IG report: ‘Significant’ vulnerabilities spotted at CMS

Servers used by the U.S. Centers for Medicare and Medicaid Studies, or CMS, carry four known vulnerabilities, each susceptible to cyberattacks, according to an Office of the Inspector General, or OIG, report published​ Wednesday.
The Department of Health and Human Services HQ / Photo by Sarah Stierch, access CC 4.0

Servers used by the Centers for Medicare and Medicaid Studies carry four known vulnerabilities that are susceptible to cyberattacks, according to an inspector general report published Wednesday.

“The vulnerabilities that we identified were collectively and, in some cases, individually significant,” the report reads.

A series of wireless network penetration tests conducted by the IG’s office between Aug. 31 to Dec. 4, 2015, identified the software bugs. The report did not provide extensive details concerning the vulnerabilities due to the sensitive nature of the findings.

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The report notes that the office has yet to find evidence the vulnerabilities were exploited by hackers. But if hackers were able to breach CMS’ systems, PII could have been stolen and network would have been disrupted, the report indicates.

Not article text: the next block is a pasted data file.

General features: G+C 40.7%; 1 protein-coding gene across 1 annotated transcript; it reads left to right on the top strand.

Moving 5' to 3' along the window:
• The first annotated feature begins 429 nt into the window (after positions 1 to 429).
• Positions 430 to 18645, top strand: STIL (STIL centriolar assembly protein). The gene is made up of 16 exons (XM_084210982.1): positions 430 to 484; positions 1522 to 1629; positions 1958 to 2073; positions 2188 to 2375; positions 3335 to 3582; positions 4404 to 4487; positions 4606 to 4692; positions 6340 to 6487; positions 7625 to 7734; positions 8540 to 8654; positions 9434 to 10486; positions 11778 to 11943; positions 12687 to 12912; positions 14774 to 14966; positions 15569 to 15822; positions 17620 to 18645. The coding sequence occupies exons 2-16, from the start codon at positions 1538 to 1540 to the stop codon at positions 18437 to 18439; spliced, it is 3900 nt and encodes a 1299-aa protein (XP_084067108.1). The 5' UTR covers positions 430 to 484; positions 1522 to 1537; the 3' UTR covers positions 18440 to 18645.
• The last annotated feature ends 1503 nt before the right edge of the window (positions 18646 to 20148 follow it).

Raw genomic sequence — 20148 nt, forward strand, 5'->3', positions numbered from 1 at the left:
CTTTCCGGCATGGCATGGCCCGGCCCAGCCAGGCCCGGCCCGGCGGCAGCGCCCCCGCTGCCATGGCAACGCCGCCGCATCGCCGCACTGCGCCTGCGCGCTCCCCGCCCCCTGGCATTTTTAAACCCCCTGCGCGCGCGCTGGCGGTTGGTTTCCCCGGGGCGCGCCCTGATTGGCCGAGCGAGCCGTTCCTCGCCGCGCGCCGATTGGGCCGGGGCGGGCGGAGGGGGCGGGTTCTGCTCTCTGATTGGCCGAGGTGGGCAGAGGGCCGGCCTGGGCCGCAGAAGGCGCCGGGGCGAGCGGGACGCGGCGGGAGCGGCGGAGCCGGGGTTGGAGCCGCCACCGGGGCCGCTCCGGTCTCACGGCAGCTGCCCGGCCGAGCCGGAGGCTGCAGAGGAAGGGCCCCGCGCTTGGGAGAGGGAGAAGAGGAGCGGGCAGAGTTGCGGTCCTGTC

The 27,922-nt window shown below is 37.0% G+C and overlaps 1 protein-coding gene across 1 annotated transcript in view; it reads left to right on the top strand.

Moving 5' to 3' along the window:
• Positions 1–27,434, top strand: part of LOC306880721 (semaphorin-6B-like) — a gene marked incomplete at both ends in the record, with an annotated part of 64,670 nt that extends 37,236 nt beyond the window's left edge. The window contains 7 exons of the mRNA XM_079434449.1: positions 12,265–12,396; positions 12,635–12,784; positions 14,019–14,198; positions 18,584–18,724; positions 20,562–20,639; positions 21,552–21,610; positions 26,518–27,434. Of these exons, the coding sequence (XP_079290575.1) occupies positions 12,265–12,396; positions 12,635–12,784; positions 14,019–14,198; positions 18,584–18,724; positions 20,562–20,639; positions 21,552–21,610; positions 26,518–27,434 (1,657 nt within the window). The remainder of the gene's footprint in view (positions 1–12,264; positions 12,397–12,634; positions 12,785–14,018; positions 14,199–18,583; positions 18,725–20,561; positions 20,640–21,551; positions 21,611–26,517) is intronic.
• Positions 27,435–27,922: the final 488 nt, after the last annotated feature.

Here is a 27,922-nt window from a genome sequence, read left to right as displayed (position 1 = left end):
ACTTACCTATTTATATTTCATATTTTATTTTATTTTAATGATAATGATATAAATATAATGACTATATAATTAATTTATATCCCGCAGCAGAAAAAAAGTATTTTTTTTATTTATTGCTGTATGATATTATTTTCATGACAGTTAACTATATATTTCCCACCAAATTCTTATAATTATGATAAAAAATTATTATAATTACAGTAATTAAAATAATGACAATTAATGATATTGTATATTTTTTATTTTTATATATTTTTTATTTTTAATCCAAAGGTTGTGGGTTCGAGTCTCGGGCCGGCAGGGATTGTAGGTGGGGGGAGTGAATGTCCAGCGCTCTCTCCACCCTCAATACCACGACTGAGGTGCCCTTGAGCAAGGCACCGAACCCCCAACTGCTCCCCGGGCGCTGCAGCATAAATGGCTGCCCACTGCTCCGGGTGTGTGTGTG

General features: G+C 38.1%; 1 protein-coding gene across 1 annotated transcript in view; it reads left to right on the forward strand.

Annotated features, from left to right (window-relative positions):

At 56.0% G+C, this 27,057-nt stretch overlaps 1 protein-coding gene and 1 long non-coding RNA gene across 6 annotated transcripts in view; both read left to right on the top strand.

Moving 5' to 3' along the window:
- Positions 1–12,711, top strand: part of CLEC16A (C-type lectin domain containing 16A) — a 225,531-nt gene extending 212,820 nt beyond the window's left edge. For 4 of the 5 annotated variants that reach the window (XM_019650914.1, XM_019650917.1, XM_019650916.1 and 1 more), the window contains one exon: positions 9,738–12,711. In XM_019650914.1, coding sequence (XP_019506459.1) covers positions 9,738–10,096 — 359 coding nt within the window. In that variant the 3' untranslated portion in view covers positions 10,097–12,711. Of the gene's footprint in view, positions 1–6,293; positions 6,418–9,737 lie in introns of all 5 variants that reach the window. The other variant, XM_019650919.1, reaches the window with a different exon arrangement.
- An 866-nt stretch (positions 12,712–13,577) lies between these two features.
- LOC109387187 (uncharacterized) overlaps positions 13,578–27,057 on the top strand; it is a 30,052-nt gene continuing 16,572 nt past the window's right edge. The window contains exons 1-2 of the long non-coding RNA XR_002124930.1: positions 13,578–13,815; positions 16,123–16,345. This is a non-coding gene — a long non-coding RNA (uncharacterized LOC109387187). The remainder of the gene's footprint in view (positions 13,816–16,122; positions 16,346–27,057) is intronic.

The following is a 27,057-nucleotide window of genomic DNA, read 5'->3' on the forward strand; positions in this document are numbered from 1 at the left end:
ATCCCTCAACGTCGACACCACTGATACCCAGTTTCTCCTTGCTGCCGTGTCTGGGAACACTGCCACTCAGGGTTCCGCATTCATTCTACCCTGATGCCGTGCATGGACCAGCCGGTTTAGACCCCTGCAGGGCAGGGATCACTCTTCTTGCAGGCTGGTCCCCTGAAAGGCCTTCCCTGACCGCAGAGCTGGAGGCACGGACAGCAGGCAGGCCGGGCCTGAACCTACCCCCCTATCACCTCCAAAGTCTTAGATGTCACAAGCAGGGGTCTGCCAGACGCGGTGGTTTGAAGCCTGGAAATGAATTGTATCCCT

“Exploitation could have resulted in unauthorized access to and disclosure of personally identifiable information, as well as disruption of critical operations … exploitation could [also] have compromised the confidentiality, integrity and availability of CMS’s data and systems,” wrote Amy Frontz, assistant inspector general for audit services.

CMS has said that the penetration tests were successful due to “improper configurations and [a] failure to complete necessary upgrades.”

Andrew Slavitt, CMS’ acting administrator, wrote in the report that his organization “concurred with all of the OIG findings and has already addressed several of the findings and is … addressing the remaining findings.”

Chris Bing

Written by Chris Bing

Christopher J. Bing is a cybersecurity reporter for CyberScoop. He has written about security, technology and policy for the American City Business Journals, DC Inno, International Policy Digest and The Daily Caller. Chris became interested in journalism as a result of growing up in Venezuela and watching the country shift from a democracy to a dictatorship between 1991 and 2009. Chris is an alumnus of St. Marys College of Maryland, a small liberal arts school based in Southern Maryland. He's a fan of Premier League football, authentic Laotian food and his dog, Sam.

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